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Jan

Mountain climber
Okinawa, Japan
Apr 24, 2011 - 02:30pm PT
This discussion reminds me a lot of the speculations on explorers web and everest.com about what route Mallory and Irvine climbed on their last fateful day. Happily for Frank and Tom it was not their last climb.

Meanwhile rereading Tom's account on Frank's thread and looking at the topos here, it does seem to me more likely that they were in the Galactic hitchhiker area rather than Hinterland.

I do hope Tom can go back up there someday and figure it out.

Meanwhile thanks to guido for unearthing the summit register to put to rest the speculations of those who doubted that the climb had ever taken place.
Bruce Morris

Social climber
Belmont, California
Jun 12, 2011 - 01:43pm PT
"Chris was a great slab climber, but I think he was obsessed with the HOM and did not recognize the fact that he never freed the moves."

 Scott Cole

Well, thinking back last night (and Urmas is correct about memories playing tricks on you), I seem to remember that the one time I went up on the Hall of Mirrors above the Hang with Chris that he did indeed do a 'sort of' free ascent of the "Unfinished Ninth" pitch (5.12c friction). It went something like this: CC climbed up to the double bolts (where Zappa, Chris and I had met defeat in 1978) and clipped them. When he tried to go left across the 5.12c friction traverse he did fall off and weight the pro. However, CC then lowered to the small scoop down about ten feet below the traverse until he was standing there without weighting the rope. From that stance, Chris climbed up to the traverse without pulling up on the pro and executed the 5.12 traverse over and left to the anchors at the top of the "Unfinished Ninth".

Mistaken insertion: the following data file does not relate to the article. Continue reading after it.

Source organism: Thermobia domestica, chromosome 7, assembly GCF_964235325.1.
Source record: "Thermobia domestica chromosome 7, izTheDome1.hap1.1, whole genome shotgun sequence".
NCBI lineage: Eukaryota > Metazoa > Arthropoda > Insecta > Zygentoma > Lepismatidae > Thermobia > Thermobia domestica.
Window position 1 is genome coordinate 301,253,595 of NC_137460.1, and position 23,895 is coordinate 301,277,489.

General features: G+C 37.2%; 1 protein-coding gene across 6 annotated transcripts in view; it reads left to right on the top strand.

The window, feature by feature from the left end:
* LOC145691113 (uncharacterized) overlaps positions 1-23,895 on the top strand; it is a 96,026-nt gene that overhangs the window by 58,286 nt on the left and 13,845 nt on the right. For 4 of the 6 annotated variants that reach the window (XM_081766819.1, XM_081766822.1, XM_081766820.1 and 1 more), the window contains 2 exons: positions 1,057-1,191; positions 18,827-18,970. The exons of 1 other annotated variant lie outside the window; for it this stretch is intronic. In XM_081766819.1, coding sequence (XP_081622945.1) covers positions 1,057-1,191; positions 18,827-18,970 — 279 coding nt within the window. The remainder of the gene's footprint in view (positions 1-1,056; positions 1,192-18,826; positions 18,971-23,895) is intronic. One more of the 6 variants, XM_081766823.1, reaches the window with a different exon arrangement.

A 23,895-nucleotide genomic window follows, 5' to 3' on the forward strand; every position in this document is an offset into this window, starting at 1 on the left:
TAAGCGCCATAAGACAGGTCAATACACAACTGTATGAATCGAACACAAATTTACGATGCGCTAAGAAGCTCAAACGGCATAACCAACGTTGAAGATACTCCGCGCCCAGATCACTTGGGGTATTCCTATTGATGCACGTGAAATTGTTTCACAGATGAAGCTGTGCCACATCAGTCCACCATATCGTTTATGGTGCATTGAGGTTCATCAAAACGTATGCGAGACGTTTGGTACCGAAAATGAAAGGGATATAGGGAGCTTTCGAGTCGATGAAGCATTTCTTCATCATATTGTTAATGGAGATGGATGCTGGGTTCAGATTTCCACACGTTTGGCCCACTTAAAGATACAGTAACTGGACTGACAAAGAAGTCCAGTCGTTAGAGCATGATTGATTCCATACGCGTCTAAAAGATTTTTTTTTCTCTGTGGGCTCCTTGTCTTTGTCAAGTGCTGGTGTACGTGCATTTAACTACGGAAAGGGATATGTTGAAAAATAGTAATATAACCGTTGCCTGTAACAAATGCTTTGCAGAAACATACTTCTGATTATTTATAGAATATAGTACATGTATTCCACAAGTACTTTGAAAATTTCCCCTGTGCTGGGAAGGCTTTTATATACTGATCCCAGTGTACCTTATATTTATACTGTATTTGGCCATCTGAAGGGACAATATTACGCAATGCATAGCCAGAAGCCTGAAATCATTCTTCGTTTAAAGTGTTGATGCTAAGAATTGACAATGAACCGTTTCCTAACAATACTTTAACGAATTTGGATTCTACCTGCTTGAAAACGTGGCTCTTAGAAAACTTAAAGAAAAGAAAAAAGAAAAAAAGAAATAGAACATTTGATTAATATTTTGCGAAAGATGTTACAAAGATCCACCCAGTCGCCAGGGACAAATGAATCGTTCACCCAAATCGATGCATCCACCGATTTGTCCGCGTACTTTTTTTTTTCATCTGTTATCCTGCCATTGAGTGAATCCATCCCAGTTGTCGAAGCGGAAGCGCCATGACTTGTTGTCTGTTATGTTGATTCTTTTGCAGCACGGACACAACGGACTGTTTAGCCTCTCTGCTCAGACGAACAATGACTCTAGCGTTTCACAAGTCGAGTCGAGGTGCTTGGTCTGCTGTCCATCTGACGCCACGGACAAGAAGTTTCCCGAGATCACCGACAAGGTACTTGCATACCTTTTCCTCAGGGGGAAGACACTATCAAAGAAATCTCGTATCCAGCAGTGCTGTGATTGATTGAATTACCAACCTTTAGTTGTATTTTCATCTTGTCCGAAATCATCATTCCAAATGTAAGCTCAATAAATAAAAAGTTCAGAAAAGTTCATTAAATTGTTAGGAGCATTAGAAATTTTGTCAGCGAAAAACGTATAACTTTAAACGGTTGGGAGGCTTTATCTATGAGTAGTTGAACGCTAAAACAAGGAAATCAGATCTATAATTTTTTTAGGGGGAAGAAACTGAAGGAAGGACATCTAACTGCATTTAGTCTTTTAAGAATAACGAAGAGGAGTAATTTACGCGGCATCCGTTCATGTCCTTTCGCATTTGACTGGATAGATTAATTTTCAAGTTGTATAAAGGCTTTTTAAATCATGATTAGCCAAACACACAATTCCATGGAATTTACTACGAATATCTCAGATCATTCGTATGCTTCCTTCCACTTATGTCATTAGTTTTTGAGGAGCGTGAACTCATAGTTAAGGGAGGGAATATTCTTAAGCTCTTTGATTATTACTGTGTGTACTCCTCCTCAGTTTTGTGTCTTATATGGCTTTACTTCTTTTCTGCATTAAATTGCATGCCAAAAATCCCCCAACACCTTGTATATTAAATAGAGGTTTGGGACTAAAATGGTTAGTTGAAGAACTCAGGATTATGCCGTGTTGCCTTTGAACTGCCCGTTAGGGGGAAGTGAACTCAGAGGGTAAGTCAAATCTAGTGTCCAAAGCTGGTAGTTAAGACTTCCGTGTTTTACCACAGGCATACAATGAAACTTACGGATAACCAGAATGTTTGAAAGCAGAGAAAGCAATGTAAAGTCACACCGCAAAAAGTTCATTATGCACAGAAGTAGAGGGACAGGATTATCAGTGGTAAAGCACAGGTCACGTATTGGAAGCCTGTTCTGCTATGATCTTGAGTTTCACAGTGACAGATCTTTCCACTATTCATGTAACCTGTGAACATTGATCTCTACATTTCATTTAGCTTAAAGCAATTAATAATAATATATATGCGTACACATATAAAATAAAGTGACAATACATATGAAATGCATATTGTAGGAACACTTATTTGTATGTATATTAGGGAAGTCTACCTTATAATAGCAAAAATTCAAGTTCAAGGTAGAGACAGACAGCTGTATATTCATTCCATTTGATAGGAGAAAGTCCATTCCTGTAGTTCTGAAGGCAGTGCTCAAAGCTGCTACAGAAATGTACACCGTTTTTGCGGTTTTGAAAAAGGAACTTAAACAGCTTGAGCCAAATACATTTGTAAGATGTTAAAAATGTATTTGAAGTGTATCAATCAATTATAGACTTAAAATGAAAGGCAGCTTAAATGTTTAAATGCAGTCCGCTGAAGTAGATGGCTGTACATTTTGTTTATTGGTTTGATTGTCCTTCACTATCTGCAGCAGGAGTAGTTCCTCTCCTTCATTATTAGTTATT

True, Chris did not lower back down to the belay ledge, pull the rope, and climb up re-clipping the pro and then sending the crux. But from the point where he was standing, until he reached the anchors at the very end of the pitch, Chris did free every move without weighting the pro. He certainly was capable of freeing the 5.10d mantle at the start of the sequence no problem. At the time, he did claim that he had freed the pitch in one push earlier, but of course I wasn't there to witness that. All I can say for certain is that each of the moves on the "Unfinished Ninth" did go free without yarding up on the bolts at the crux.